The Power of Art

Art is many things. It can inspire, comfort, transform. Art enables man to transform his essence. Christian Morgenstern said that ‘in every work of art, the artist himself is present’ and I believe this to be true. In the music of Mozart we are able to gain an insight into the intense feelings, doubts and frustrations of a musical genius, in the paintings of van Gogh we are thrown into a world of madness, pain and, again, majestic skill. At times, art can satisfactorily express emotions which words cannot.

Through art, Mozart, Bach, da Vinci, Ovid, Homer, and numerous other writers, musicians, poets and painters, became immortal. Although they were all inevitably destined for death, they were able to live forever, not in body or mind, but in spirit. Each person’s art allows a glimpse of that persons life. Not only does art satisfy and gratify the spectators, but it also satisfies the creators themselves. Art, it seems, is created because of some dissatisfaction or some feeling of emptiness that can only be filled by something creative. Many writers have expressed some belief of this sort, saying that ‘art never comes from happiness’ (Chuck Palahniuk) or ‘art is to console those who are broken by life’ (van Gogh). Art can, if we allow, assume a form of catharsis. To the artist himself, art is a means to expressing the inexpressible, to the spectator, art indicates that the feelings of loneliness, doubt, fear,  inadequacy, anxiety, and depression are not exclusive to the spectator alone, and that art can be used to channel these feelings. As Thomas Merton said, ‘art enables us to find ourselves and lose ourselves at the same time.’

We live in a society full of art. Music is available at a few clicks of a button, is played in supermarkets, restaurants, in transport, and in many other public and private spaces. Moreover, paintings are widely available to view and poetry and writings are at hand in many, many places. We have, thankfully, recognised its importance and its benefit to mankind. For art may be, at times, the only thing that keeps a man sane.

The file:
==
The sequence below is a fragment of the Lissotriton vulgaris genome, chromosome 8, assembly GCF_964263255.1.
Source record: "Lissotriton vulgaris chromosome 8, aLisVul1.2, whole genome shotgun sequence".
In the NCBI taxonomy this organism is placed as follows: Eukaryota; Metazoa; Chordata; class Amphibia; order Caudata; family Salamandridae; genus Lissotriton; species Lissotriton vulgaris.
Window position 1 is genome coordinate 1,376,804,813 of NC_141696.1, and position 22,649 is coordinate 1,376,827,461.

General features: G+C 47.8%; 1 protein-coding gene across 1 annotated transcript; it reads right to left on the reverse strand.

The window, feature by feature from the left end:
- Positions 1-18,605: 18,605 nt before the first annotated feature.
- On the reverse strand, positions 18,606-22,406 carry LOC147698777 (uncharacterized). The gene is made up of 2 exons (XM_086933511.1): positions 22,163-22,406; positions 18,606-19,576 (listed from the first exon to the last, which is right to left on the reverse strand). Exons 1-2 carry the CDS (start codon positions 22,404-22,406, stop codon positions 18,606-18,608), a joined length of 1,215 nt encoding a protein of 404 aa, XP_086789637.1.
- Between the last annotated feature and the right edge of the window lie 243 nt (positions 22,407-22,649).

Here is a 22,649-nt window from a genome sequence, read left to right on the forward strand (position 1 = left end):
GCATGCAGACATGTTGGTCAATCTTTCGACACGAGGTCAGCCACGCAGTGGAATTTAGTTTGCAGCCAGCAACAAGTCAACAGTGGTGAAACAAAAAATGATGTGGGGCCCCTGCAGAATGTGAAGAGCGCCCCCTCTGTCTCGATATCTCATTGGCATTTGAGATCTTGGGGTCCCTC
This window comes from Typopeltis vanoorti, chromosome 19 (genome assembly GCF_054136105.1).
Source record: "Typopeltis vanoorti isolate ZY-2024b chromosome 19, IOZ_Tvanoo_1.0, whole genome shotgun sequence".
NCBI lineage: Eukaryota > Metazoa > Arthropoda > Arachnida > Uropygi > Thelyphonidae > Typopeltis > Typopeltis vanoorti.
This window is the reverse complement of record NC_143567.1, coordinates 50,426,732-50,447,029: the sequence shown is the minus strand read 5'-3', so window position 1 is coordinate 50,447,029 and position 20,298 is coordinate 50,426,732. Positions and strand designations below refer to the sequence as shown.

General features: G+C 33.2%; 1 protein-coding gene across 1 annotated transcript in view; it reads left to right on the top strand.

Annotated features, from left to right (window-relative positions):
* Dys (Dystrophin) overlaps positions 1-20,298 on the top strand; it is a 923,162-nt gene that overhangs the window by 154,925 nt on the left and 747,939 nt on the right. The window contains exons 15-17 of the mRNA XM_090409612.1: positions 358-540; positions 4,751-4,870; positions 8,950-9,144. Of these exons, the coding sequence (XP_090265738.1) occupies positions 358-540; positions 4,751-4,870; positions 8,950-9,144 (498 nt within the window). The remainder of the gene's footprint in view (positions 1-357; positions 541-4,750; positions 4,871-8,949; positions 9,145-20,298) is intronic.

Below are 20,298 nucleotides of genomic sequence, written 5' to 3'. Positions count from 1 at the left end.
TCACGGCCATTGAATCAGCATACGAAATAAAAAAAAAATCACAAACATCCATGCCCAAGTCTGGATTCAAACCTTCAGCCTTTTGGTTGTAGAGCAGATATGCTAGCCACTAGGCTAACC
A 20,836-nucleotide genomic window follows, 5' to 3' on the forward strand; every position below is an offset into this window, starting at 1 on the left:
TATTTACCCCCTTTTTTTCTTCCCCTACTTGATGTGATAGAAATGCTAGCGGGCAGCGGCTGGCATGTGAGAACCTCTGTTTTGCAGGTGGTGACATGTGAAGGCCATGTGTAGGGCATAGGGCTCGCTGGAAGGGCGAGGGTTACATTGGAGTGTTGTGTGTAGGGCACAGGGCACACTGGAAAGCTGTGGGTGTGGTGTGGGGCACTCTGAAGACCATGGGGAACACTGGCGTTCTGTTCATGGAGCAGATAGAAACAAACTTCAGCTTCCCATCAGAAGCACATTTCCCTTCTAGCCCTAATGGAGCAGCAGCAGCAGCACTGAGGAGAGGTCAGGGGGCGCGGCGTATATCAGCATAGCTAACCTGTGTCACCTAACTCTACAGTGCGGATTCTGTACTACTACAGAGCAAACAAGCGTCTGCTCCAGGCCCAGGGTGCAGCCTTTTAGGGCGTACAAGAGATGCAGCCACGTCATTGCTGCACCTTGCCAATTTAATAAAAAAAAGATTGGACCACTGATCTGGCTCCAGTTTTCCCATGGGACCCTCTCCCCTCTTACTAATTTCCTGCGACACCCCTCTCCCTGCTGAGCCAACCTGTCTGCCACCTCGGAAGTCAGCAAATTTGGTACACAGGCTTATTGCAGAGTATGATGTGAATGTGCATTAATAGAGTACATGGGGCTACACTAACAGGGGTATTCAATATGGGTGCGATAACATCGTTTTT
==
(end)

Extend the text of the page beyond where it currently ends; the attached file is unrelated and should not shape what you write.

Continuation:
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Why suffering can be good

‘Without pain, without sacrifice we would have nothing.’ Chuck Palahniuk

It is a commonly held view that pain is bad and that suffering is to be avoided. It’s true that avoiding suffering is generally easier than facing it and dealing with it. But this doesn’t necessarily mean that this is what we should do. The idea of the importance of bearing with suffering goes back to Nietzsche who emphasised that suffering was necessary for greatness. Nothing good can come without pain, sacrifice, hard work.

An easy life can come from avoiding suffering. The most fulfilled lives, however, the lives of the greats, were made by suffering. It is because of suffering that we are able to listen to the likes of Mozart, to look at the likes of da Vinci, and to read the likes of Homer. The suffering itself may be incredibly painful, at times almost unbearable, but it is this suffering which will enable us to create art of another level. Arthur Schopenhauer, who was a heavy influence on the thought of Nietzsche, once said ‘once you’re over the hill you begin to pick up speed.’ Only through enduring pain and suffering can we become greater human beings, and, if we wish, create something worthwhile.